Bryan emailed me early the next morning, saying he was tied up but would be calling.

I sent Bryan my public statement of apology.  I placed it on my blog, removed my version of the presentation in question from public access and placed a comment on the thread concerning the issue on Bryan’s Facebook page.

I continued to pursue speaking with Bryan.  I felt it important to discuss with him my actions, intentions, and remorse.  He was most gracious during the conversation, even asking me to elaborate on this situation and what I learned from it.

The learning experiences have been many.

I had the importance of checking and re-checking work re-taught to me in the most painful of ways.  I had input from 2 of my staff members on the presentation containing Bryan’s work.  In my haste in running my small business, I got in a hurry and didn’t have either of my associates check the final product.  That was a critical mistake, one I will never make again.

We’re clearly labeling “learning notes” from “working notes” in my office.  Learning notes are notes we take when researching something or attending a lecture.  As we host a weekly radio show and twice a month webinar series, we’re often taking notes for content purposes.  Working notes are internally developed source documents, ones we can rightly claim as our own.  Our belief is labeling can help avoid potential problems.

I’m also personally researching online any presentation I do prior to delivery.  Although I know my intentions to be honorable, and I trust those that help me prepare, this situation has taught me you can never be too careful.  The thing that’s really critical is to research a topic online prior to actually delivering it.  At my business, we do marketplace research prior to developing presentation topics to avoid duplications.  The flaw with my approach is it may be three months or longer from concept to completion and lots can happen during that time.  A re-check is prudent and necessary and that check will be done by me.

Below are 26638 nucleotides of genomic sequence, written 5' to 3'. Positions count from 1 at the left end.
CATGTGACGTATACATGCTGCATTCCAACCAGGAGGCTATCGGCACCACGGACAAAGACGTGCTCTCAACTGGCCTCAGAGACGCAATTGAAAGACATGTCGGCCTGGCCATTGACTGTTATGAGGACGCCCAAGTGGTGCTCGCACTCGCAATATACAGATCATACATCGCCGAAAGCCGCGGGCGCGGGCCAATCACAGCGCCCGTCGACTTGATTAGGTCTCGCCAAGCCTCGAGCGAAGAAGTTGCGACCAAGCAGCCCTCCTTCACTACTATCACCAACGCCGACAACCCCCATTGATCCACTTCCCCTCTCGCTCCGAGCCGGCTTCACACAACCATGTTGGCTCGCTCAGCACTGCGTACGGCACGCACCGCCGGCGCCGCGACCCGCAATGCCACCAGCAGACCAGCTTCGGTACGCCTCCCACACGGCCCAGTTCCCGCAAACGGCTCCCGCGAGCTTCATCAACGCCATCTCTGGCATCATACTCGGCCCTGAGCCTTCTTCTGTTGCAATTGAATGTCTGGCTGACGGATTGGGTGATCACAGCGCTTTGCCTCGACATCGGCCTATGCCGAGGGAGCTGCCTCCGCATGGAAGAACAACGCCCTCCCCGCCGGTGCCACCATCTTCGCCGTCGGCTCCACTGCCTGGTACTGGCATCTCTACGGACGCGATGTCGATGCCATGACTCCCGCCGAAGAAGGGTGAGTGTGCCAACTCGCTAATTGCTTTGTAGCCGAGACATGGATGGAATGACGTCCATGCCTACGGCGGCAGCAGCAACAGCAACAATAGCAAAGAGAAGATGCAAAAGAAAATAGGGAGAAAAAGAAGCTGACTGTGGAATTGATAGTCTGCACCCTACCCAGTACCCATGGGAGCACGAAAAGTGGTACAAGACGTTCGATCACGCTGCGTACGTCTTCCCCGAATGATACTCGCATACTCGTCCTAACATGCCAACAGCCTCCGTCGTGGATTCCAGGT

It’s important to respond quickly.  I knew that.  My mother taught me as a kid that’s it’s never too early to right a wrong.

I learned to do a better job in filing preparation materials relating to the presentations I do.  In the past when I’ve finished a speech or presentation, I’ve often destroyed the notes and reference materials to avoid clutter and save on space.  This situation has taught me the importance of keeping those notes for a reasonable period as one never knows when they may be needed.

This situation also reinforced the importance to me to focus on what is happening in a crisis, not why it is happening to me.  To dwell on my honorable intentions and concerns about how this happened wasn’t helping Bryan.  To focus on what I was going to do about it would bring value to the situation.  I feel it best to focus on resolution rather than dwell on “why me?”

I got comments from many.  As one might expect, those that know me were supportive.  Those that don’t were vicious.  I learned that many speakers receive staff assistance in preparing presentations and speeches.  Several wrote of their concern about one day facing a situation similar to mine.

Finally, I had re-enforced the importance of the telephone in today’s business world.  It’s amazing the understandings people can reach during a good, sincere call.

RSS Ray, CeM

(a/k/a) Brian Offenberger, CeM